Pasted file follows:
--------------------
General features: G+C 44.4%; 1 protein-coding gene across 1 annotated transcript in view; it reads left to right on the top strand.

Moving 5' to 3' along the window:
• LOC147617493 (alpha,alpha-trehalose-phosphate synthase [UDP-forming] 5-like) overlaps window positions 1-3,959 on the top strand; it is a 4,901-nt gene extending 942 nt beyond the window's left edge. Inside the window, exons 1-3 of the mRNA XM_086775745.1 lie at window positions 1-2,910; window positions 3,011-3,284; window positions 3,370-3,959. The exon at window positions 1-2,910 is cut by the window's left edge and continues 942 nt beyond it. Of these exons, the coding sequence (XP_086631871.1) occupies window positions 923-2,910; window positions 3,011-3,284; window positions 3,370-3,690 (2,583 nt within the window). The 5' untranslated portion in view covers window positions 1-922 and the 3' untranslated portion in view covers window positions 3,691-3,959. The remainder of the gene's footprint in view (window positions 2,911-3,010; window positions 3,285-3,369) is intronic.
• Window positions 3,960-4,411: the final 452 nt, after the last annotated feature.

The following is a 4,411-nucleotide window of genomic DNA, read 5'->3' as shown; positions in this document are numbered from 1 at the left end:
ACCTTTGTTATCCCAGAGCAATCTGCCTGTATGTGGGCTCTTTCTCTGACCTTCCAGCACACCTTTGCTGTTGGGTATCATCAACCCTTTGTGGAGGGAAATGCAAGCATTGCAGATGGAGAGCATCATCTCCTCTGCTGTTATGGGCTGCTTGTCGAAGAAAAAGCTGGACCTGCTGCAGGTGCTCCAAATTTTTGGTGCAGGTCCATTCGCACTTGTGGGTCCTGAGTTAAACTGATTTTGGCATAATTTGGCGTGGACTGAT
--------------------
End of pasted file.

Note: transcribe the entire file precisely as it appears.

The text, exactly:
General features: G+C 44.4%; 1 protein-coding gene across 1 annotated transcript in view; it reads left to right on the top strand.

Moving 5' to 3' along the window:
• LOC147617493 (alpha,alpha-trehalose-phosphate synthase [UDP-forming] 5-like) overlaps window positions 1-3,959 on the top strand; it is a 4,901-nt gene extending 942 nt beyond the window's left edge. Inside the window, exons 1-3 of the mRNA XM_086775745.1 lie at window positions 1-2,910; window positions 3,011-3,284; window positions 3,370-3,959. The exon at window positions 1-2,910 is cut by the window's left edge and continues 942 nt beyond it. Of these exons, the coding sequence (XP_086631871.1) occupies window positions 923-2,910; window positions 3,011-3,284; window positions 3,370-3,690 (2,583 nt within the window). The 5' untranslated portion in view covers window positions 1-922 and the 3' untranslated portion in view covers window positions 3,691-3,959. The remainder of the gene's footprint in view (window positions 2,911-3,010; window positions 3,285-3,369) is intronic.
• Window positions 3,960-4,411: the final 452 nt, after the last annotated feature.

The following is a 4,411-nucleotide window of genomic DNA, read 5'->3' as shown; positions in this document are numbered from 1 at the left end:
ACCTTTGTTATCCCAGAGCAATCTGCCTGTATGTGGGCTCTTTCTCTGACCTTCCAGCACACCTTTGCTGTTGGGTATCATCAACCCTTTGTGGAGGGAAATGCAAGCATTGCAGATGGAGAGCATCATCTCCTCTGCTGTTATGGGCTGCTTGTCGAAGAAAAAGCTGGACCTGCTGCAGGTGCTCCAAATTTTTGGTGCAGGTCCATTCGCACTTGTGGGTCCTGAGTTAAACTGATTTTGGCATAATTTGGCGTGGACTGAT